Clause 1 - Introduction

Fireworks Bill – in a Public Bill Committee at 2:30 pm on 30th April 2003.

Alert me about debates like this

Photo of Andrew Robathan Andrew Robathan Shadow Spokesperson (Trade and Industry) 2:30 pm, 30th April 2003

I beg to move amendment No. 3, in

clause 1, page 1, line 9, leave out 'regulations' and insert

'order made by statutory instrument'.

Photo of Joe Benton Joe Benton Labour, Bootle

With this it will be convenient to discuss the following amendments:

No. 4, in

clause 1, page 1, line 11, at beginning insert—

'( ) no order shall be made under this section unless a draft of the order has been laid before and approved by a resolution of each House of Parliament.'.

No. 1, in

clause 2, page 1, line 18, leave out 'may by regulations' and insert

'shall by order made by statutory instrument'.

No. 2, in

clause 2, page 2, line 3, at beginning insert—

'( ) no order shall be made under this section unless a draft of the order has been laid before and approved by a resolution of each House of Parliament.'.

Photo of Andrew Robathan Andrew Robathan Shadow Spokesperson (Trade and Industry)

As the Committee will know, the Opposition have no great problem with the Bill. Indeed, I applaud the work of the hon. Member for Hamilton, South (Mr. Tynan) in promoting it. I hope that it will assist in making the lives of our constituents less noisy, and that it may help to reduce the upset and anguish that some people suffer as a result of firework noise.

As the Minister knows, the Bill has little content; it merely allows the Government to make regulations. However, we have a philosophical objection to giving the Government too much power to make regulation—powers that may be abused in years to come. Therefore, the amendments propose that the Government make changes by statutory instrument, which should be placed before Parliament. That is not unreasonable. Nor is it a wrecking move. We simply want the Government to agree, so that if a future Government were ill-disposed to a sector of the fireworks industry, or for some other reason wished to introduce draconian measures, they would not be able to do so without coming before Parliament.

Photo of Miss Melanie Johnson Miss Melanie Johnson Parliamentary Under-Secretary, Department of Trade and Industry

I welcome you, Mr. Benton, to the Chair. I also welcome the remarks of the hon. Member for Blaby (Mr. Robathan) in support of the Bill. I, too, express enthusiasm for the Bill.

I clearly understand the philosophical point made by the hon. Gentleman. However, I am advised by parliamentary counsel that amendment No. 2 is different from the others. Only that amendment would have an effect on the Bill, in so far as it would lead to fireworks regulations being subject to the affirmative resolution procedure; they are currently subject to the negative procedure. Only that amendment would have the effect that the hon. Gentleman seeks, and that would happen under clause 16(3).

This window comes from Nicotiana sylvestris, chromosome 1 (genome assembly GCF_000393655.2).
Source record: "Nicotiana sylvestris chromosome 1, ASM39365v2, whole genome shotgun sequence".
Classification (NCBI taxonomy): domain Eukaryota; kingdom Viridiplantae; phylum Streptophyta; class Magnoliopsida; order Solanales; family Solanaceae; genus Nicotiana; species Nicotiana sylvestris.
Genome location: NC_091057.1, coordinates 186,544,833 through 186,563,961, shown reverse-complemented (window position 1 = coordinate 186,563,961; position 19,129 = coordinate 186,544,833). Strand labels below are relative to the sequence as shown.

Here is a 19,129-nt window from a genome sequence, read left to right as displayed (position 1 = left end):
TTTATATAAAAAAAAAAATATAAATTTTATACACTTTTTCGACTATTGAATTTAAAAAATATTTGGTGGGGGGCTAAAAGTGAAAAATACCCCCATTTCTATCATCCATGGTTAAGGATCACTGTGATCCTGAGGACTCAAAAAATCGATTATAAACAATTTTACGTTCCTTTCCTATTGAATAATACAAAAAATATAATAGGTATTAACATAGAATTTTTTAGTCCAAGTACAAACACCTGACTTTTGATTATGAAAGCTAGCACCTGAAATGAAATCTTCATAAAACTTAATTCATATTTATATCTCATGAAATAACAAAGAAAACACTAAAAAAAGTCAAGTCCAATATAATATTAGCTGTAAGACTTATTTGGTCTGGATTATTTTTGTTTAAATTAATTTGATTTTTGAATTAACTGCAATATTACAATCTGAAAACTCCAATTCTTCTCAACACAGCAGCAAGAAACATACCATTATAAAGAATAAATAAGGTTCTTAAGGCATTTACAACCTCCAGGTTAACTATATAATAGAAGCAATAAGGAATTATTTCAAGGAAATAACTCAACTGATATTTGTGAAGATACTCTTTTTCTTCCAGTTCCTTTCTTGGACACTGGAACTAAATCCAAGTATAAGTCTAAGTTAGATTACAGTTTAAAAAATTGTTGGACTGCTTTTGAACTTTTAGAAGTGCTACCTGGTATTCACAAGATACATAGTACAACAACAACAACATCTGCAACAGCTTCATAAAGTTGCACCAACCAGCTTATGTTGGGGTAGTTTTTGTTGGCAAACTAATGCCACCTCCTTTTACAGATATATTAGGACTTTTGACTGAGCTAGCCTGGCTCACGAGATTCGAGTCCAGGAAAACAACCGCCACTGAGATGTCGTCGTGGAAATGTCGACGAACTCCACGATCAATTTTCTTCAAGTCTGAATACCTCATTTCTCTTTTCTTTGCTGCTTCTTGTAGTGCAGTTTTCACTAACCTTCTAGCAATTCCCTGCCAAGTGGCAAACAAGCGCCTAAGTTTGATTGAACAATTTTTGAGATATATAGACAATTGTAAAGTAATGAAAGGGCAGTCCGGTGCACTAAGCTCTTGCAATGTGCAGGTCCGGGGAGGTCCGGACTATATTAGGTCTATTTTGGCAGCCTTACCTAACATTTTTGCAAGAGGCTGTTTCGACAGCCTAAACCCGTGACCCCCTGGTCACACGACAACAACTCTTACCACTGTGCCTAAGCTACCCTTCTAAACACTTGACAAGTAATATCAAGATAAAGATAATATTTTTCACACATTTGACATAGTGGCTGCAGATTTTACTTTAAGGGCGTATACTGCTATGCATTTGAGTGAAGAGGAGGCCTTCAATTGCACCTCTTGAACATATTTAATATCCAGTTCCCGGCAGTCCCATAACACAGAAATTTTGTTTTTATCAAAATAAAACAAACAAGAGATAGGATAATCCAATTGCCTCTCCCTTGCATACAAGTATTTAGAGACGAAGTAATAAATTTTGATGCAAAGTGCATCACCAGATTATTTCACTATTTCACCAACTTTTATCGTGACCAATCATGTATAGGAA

I am informed that amendments Nos. 1, 3 and 4 do not achieve anything; they are technically defective. I hope that hon. Members will not press me too much on the detail, but the reason is the interaction of the amendments with the wording of clause 16, which deals with the parliamentary procedure for making regulations. It is probably a technical matter.

If the hon. Gentleman and others are concerned about the powers that the Bill would give the Government and wish to table further amendments in lieu of amendments Nos. 1, 3 and 4, or if they want the Government to deal with the matter on Report, we shall be as helpful as we can. However, I am happy to accept amendment No. 2 if the Committee so desires. As I say, it would make orders subject to the affirmative resolution procedure that would otherwise have been subject to the negative procedure.

I turn to the previous private Member's Bill on fireworks, which was introduced by my hon. Friend the Member for Plymouth, Sutton (Linda Gilroy). The concerns that were expressed at that time have already been addressed. Clause 1(2) and clause 14(3) provide powers to introduce regulations. The regulations that existed at the time that the previous Bill was discussed are those that were thought to cause problems. The regulations are now secure.

Regulations under those powers are to be subject to affirmative procedure. It may be that some of the difficulties or potential concerns that the hon. Member for Blaby has just outlined are addressed by different drafting in the present Bill. That addresses part of the problem.

I am happy to accept amendment No. 2 and to look at the need for further amendments. However, amendments Nos. 1, 3 and 4 cannot be accepted.

Photo of Andrew Robathan Andrew Robathan Shadow Spokesperson (Trade and Industry)

I am grateful to the Minister for her very reasonable stand on the matter. As she will know, the Opposition do not necessarily have the benefit of extensive parliamentary counsel assistance. If it is the view of parliamentary counsel that amendments Nos. 1, 3 and 4 are defective, I understand that they will not be allowable. Given that, and her reasonable assurance that, if necessary, she will come forward on Report with amendments to the Bill, I am happy to withdraw the amendment. I ask that she write to me and other members of the Committee so we shall know exactly what will happen on Report.

I shall not press the amendments. I beg to ask leave to withdraw the amendment.

Amendment, by leave, withdrawn.

Clause 1 ordered to stand part of the Bill.